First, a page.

Robin

They always want to be first. First into the car, first out. They race to kiss me good night (and often miss the kiss in the process). Though I rarely see them race to pick up their toys I wonder how it is that everything is a competition and a hurry.

Depending on how you read the stats, I’m probably at least a third of the way through my life and for the first time I want to slow it down. I want to linger in the smiles with my baby boy, the cuddles with my three year old and  read aloud more to my six year old (preferably without constant interruption). I don’t want to hurry onto the next thing as much (perhaps with the exception of being debt free and finding a bigger house with more room for our growing family).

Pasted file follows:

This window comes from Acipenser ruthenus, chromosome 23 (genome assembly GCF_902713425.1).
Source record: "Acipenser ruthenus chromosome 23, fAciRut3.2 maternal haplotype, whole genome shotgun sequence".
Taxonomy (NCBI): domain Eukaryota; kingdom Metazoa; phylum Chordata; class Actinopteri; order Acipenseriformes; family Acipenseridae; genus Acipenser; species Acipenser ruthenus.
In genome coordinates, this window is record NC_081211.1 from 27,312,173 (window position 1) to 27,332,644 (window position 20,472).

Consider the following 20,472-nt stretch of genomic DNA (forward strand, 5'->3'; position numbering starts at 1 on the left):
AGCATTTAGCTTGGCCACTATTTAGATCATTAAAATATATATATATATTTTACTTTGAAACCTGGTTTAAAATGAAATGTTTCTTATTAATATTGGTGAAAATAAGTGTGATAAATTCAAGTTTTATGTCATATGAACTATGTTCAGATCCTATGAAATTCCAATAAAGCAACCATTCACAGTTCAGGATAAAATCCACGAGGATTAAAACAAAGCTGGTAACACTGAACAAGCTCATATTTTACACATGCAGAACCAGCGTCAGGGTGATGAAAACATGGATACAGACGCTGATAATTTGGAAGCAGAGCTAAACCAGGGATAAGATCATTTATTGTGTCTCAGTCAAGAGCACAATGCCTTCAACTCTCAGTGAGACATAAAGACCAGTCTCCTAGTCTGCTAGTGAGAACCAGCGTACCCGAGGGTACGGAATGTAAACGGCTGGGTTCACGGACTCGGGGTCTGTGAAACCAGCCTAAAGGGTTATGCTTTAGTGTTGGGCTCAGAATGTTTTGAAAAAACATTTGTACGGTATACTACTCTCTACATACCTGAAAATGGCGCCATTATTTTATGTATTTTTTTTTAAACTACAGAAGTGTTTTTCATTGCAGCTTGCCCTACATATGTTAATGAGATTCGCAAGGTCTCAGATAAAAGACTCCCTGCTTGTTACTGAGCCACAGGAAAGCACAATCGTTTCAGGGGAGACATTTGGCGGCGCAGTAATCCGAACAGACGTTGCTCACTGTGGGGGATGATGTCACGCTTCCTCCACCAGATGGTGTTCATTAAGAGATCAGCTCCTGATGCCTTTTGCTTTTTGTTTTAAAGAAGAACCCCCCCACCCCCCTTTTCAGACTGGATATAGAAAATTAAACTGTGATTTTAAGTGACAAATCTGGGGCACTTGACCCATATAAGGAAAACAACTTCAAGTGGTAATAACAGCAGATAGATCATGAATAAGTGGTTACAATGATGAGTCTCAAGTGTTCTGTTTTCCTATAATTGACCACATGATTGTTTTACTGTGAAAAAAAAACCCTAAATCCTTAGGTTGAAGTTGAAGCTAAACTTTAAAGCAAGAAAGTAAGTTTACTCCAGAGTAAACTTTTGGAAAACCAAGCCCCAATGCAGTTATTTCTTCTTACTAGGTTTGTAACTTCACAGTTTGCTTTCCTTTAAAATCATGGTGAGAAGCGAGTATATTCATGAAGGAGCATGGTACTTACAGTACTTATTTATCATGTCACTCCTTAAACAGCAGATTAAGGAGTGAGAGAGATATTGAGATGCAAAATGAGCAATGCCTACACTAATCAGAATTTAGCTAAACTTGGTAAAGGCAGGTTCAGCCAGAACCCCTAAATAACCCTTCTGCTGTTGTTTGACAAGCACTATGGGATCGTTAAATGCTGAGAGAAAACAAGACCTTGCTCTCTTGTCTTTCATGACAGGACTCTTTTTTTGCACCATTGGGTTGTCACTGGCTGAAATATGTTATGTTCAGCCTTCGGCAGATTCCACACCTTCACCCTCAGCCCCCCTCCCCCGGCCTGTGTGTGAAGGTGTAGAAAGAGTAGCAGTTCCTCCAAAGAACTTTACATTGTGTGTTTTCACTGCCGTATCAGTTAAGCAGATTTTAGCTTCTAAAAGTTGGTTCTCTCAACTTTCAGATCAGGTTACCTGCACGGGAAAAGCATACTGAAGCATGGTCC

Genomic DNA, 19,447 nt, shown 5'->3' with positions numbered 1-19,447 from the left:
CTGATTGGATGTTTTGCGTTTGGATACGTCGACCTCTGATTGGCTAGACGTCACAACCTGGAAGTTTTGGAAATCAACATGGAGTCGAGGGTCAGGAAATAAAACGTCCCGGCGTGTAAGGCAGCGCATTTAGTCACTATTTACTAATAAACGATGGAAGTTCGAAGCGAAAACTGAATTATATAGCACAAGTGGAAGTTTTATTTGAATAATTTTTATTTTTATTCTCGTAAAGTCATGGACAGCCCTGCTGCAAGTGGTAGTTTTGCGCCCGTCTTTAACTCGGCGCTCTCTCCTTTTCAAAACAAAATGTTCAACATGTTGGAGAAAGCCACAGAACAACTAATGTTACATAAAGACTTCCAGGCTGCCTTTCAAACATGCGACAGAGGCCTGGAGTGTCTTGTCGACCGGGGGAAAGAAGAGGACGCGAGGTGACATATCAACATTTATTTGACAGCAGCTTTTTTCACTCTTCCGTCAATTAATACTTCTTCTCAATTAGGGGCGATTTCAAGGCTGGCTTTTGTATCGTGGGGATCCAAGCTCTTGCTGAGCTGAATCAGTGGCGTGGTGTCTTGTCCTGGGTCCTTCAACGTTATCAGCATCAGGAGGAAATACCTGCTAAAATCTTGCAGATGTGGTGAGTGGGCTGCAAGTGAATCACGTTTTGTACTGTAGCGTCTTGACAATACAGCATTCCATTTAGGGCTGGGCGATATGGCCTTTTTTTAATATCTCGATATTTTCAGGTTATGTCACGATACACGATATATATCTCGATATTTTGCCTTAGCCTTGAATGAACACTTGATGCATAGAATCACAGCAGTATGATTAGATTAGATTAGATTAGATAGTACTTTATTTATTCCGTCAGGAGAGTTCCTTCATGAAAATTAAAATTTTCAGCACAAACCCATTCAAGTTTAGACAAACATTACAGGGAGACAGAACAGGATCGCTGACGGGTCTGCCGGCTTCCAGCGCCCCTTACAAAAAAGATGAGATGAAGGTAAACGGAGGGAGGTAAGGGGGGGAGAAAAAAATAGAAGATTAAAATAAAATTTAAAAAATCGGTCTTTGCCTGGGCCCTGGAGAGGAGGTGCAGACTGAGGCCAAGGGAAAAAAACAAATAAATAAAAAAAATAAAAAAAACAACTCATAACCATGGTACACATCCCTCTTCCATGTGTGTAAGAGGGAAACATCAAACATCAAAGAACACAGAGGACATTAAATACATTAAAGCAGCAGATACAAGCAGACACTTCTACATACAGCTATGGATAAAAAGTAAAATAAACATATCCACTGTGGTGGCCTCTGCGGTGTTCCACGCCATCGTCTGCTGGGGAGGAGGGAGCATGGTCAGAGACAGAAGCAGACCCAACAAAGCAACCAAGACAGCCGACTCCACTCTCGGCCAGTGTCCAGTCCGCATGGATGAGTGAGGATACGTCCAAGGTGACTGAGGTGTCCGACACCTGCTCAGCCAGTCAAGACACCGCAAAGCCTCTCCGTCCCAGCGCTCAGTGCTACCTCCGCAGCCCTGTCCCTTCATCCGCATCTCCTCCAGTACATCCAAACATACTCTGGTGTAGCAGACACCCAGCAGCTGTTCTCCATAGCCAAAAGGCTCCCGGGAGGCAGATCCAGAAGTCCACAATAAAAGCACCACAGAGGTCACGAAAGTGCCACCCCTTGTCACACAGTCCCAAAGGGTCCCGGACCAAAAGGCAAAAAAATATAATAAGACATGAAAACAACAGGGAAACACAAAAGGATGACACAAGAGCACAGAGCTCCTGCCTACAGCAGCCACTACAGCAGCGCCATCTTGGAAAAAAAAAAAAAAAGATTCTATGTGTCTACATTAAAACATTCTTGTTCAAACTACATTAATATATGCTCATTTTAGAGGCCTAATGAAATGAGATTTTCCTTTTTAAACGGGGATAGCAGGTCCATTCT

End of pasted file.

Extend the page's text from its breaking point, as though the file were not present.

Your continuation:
But I remember being so young that school days lasted forever, the time until a friend arrived to play was an eternity. I always wanted to be first in line but last to leave the party.  They can’t see past today, this moment. Everything has to be now. I know that part of me is still this way, being tired of waiting and wanting things to be perfect now. But I also know that being first isn’t always better, and hurry and worry don’t make the journey any shorter or more enjoyable.

Thea

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